The Consumer Financial Protection Bureau and the Department of Justice announced a joint action against Hudson City Savings Bank for providing unequal access to mortgage credit in Black and Hispanic neighborhoods.

If the court approves the consent, Hudson City will pay $25 million in direct loan subsidies to qualified borrowers in the affected communities, $2.25 million in community programs and outreach and a $5.5 million penalty.

This represents the largest redlining settlement in history to provide such direct subsidies. And according to the Department of Justice, this won't be the last, with an increased number of mortgage redlining investigations underway. 

However, the DOJ noted that it is hard to say if there is an increase in the violations happening. Instead, the increases are mostly due to the investigations becoming a priority focus.

This complaint alleges that Hudson City illegally provided unequal access to credit to neighborhoods in New York, New Jersey, Connecticut and Pennsylvania.

The bank located branches and loan officers, selected mortgage brokers, and marketed products to avoid and thereby discourage prospective borrowers in predominantly Black and Hispanic communities.

The Equal Credit Opportunity Act prohibits creditors from discriminating against applicants in credit transactions on the basis of characteristics such as race, color, and national origin. 

Additionally, the DOJ alleges that Hudson violated the Fair Housing Act, which also prohibits discrimination in residential mortgage lending.

Hudson City is a federally-chartered savings association with 135 branches and assets of $35.4 billion.  Hudson City focuses its lending on the origination and purchase of mortgage loans secured by single-family properties.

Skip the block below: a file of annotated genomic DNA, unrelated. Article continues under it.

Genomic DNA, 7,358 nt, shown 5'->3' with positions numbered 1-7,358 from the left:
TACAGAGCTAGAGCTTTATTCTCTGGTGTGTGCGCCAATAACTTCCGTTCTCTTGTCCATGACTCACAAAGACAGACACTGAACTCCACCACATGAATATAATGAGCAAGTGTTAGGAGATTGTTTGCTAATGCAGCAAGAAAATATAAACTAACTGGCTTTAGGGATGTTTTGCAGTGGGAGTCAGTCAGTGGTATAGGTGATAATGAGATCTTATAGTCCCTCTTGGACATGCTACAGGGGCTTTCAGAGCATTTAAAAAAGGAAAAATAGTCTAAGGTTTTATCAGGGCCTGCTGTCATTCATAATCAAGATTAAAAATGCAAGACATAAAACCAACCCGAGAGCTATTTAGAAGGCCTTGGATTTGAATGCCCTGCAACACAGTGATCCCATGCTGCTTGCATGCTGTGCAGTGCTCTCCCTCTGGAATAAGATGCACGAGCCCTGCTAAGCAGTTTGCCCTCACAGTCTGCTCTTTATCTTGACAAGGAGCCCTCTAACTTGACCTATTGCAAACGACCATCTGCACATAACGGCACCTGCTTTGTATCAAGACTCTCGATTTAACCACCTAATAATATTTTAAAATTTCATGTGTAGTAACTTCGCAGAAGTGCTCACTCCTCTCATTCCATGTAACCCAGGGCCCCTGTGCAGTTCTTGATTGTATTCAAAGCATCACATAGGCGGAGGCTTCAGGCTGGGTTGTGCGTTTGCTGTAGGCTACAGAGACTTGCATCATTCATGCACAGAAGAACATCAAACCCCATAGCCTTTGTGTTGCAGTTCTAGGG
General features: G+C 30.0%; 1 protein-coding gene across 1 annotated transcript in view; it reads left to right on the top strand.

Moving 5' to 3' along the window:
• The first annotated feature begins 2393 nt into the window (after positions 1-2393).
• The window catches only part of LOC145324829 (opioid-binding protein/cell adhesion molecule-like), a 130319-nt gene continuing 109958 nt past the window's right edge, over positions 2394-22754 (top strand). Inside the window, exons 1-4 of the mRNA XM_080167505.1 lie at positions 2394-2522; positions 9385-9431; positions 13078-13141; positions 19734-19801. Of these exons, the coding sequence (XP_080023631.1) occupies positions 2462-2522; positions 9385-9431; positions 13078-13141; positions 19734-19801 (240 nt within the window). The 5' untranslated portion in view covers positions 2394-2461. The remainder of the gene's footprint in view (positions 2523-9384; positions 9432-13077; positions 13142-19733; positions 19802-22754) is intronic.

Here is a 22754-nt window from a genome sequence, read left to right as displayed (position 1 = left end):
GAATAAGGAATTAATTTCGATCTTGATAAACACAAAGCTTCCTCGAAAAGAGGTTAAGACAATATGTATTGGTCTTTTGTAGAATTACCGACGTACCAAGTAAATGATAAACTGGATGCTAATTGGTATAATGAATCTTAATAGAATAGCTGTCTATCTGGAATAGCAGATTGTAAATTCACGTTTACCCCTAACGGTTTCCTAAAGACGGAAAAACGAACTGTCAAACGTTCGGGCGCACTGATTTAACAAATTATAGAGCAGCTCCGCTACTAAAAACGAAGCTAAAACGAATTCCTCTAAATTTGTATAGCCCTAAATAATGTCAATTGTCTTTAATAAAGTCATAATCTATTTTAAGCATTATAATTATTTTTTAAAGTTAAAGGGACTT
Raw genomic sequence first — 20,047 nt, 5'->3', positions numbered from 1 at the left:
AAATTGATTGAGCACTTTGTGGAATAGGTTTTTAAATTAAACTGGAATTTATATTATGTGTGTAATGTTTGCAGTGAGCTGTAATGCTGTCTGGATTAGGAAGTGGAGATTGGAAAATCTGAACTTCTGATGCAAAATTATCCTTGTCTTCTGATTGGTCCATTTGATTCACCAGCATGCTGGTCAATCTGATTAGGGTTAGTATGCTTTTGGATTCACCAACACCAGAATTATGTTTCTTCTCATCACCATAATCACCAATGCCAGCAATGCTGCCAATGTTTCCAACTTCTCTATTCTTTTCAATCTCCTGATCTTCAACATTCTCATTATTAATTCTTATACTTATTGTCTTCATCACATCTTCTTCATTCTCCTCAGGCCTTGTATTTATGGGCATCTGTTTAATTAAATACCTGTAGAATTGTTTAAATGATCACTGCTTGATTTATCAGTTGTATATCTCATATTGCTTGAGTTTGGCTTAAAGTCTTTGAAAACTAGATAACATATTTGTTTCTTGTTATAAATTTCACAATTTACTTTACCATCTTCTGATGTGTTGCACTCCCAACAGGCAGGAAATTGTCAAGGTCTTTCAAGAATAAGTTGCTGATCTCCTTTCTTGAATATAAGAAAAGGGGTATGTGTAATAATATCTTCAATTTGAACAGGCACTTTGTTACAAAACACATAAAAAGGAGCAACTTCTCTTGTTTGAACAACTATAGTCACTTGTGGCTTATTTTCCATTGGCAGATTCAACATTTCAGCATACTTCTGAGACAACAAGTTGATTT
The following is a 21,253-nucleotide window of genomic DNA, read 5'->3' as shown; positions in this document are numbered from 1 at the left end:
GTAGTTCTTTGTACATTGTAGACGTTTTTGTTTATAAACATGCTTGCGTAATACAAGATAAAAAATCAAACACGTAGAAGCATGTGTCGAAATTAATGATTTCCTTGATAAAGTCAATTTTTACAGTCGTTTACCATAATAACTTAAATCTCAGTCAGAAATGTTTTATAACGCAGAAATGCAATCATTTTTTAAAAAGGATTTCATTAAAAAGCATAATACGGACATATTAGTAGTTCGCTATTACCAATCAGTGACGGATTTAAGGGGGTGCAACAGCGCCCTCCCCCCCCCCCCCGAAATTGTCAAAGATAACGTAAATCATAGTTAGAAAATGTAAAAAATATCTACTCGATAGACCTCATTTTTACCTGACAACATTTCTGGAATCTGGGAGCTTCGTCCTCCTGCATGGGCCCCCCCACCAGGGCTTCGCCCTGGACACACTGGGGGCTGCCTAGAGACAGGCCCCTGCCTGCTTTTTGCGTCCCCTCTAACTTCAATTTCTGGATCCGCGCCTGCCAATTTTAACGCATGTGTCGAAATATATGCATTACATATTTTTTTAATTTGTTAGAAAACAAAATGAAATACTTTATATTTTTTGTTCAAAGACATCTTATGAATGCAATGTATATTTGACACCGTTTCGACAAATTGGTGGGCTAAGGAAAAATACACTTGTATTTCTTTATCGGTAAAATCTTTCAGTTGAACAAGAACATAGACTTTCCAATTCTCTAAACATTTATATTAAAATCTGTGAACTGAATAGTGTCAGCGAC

While Hudson did not admit to the act, the DOJ explained that it is typical for lenders to neither admit nor deny actions. 

“This case should send a message to lenders throughout the country that the Justice Department will not tolerate racial discrimination in the extension of credit,” said Principal Deputy Assistant Attorney General Vanita Gupta, head of the Civil Rights Division.

“Without access to affordable credit, neighborhoods deteriorate in the long shadow cast by unfair lending. Today's action seeks to remove the redline by bringing more than $27 million in mortgage subsidies and outreach programs, along with new bank branches to the communities who should have had access from the beginning,” said CFPB Director Richard Cordray.

Hudson City did not have a comment at time of publication.

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